But the worst consequence of mortgage default is losing your home. If you fail to pay your overdue repayment by the strict deadline (often 30 days after the notice of default, no less by law), then the lender may repossess the property and sell it in order to recover the debt. If you’re struggling to get on top of your mortgage you can sell it yourself before the lender does, as this would likely be more financially beneficial for you.
Steps a lender will take when you default
Selling the house is usually the last step the lender will take, as it can be a huge pain to sell the house. In most cases they will contact you multiple times, send you a default notice and, in some cases, will refer you to their financial hardship team.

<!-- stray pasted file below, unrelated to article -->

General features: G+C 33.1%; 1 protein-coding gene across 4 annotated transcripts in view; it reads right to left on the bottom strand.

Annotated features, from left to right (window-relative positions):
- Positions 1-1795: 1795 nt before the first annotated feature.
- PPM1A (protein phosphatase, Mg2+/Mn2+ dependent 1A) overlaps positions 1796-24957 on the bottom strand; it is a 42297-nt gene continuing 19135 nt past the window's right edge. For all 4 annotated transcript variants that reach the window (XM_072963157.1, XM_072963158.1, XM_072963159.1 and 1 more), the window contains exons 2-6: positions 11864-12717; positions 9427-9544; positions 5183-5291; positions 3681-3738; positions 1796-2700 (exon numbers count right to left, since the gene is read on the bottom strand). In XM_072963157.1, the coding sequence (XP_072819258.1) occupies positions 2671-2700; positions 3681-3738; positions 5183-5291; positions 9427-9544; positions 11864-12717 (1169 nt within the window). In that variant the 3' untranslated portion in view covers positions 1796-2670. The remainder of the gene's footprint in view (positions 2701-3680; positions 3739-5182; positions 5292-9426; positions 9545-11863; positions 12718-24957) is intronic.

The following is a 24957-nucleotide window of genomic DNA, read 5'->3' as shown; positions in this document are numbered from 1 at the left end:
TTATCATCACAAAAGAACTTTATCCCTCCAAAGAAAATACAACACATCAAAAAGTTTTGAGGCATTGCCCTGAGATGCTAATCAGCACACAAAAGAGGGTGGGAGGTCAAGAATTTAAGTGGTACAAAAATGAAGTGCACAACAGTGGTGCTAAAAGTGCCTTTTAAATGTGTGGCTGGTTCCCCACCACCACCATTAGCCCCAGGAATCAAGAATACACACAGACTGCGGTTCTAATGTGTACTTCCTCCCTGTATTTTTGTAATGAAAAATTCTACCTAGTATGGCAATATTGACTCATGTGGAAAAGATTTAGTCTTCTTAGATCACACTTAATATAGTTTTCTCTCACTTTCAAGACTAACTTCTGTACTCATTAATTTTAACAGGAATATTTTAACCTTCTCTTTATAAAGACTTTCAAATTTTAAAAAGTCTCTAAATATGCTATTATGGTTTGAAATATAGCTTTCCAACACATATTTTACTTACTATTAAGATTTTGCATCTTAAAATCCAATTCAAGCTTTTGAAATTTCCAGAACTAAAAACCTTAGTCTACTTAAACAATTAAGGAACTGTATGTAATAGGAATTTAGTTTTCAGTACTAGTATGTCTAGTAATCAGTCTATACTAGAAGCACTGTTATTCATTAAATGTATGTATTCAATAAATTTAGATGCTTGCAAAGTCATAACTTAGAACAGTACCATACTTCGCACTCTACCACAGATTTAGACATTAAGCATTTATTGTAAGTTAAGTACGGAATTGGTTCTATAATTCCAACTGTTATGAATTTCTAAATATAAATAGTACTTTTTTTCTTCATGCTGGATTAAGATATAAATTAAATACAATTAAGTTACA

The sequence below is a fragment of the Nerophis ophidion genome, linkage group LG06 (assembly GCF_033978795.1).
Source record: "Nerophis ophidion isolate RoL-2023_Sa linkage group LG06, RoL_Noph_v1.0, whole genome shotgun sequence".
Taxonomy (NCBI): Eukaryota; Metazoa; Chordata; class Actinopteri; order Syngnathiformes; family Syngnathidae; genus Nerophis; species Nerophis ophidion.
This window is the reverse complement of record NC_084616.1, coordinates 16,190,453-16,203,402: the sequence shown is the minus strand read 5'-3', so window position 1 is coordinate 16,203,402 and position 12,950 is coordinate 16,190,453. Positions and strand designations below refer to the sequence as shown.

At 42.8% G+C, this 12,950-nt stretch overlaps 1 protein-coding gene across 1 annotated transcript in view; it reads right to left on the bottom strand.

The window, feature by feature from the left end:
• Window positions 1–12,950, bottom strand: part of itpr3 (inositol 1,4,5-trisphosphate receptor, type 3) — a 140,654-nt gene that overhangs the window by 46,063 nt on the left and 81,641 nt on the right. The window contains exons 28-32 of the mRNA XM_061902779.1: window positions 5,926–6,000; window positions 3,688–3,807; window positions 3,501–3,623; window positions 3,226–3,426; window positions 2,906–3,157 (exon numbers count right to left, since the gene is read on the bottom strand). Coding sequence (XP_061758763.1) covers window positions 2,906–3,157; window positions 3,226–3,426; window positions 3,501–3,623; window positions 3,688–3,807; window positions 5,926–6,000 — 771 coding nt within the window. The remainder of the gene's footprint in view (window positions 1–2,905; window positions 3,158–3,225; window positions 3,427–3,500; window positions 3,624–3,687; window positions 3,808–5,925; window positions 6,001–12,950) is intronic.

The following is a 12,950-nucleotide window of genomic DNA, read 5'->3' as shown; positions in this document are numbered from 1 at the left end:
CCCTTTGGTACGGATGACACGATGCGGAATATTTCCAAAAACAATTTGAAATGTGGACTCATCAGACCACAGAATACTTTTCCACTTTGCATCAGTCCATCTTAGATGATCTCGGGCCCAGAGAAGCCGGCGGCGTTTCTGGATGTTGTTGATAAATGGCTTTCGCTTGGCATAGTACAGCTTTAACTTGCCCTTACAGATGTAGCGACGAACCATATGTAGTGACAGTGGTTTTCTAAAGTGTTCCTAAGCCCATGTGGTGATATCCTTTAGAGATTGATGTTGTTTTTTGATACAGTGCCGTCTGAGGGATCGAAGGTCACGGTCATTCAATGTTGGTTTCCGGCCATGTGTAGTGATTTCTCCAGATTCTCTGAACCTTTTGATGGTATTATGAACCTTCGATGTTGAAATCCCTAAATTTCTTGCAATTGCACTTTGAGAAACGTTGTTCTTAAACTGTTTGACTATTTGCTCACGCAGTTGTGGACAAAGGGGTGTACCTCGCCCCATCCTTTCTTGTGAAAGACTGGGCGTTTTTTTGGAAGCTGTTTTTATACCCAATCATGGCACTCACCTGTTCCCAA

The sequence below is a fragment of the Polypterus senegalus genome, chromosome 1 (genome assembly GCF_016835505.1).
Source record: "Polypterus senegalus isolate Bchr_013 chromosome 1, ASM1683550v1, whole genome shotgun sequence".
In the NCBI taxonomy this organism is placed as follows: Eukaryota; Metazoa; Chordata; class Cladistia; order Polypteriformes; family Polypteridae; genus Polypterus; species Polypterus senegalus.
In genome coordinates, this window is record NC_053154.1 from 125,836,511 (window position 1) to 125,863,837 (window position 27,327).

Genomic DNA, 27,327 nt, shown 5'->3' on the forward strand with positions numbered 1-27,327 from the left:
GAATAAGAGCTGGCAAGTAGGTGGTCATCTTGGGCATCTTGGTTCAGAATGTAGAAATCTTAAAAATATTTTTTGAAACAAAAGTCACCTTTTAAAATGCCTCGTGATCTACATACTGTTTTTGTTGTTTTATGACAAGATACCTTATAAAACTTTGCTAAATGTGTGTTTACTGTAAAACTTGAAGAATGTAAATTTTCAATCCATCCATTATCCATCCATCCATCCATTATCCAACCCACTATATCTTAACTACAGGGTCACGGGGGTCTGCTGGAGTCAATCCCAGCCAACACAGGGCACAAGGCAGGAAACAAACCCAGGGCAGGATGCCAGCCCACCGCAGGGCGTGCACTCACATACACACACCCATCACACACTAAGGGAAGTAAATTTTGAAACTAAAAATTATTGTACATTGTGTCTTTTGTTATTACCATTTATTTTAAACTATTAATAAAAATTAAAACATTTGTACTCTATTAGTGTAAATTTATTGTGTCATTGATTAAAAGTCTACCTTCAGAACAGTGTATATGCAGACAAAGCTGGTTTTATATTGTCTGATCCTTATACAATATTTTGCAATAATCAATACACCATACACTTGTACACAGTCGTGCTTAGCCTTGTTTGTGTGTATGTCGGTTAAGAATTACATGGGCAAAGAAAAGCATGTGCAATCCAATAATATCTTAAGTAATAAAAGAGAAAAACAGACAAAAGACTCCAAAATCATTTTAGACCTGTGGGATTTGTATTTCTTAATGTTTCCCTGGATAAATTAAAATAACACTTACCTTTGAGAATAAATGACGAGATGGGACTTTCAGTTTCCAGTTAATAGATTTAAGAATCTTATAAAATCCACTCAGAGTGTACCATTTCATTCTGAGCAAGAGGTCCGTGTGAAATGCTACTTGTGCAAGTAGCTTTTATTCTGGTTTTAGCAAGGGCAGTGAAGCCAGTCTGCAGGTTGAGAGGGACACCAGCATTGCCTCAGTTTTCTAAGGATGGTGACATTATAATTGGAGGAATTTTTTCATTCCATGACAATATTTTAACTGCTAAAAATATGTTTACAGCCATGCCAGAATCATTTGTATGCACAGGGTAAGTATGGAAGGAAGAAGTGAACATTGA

Usually, when you’re under default or are about to default on your mortgage, the lender will take the following steps:
- notify you of a missed or late repayment
- issue a notice of default (with 30 days to repay the overdue component)
- file a ‘statement of claim’ to begin legal proceedings for repossession of the property (if the overdue component isn’t paid within the 30 days).
Under consumer credit law, the lender does not have to give the borrower 30 days to repay if:
- the lender believes on reasonable grounds that it was induced by fraud by the debtor or mortgagor to enter into a credit contract or mortgage
- the lender has made reasonable attempts to locate the debtor or mortgagor without success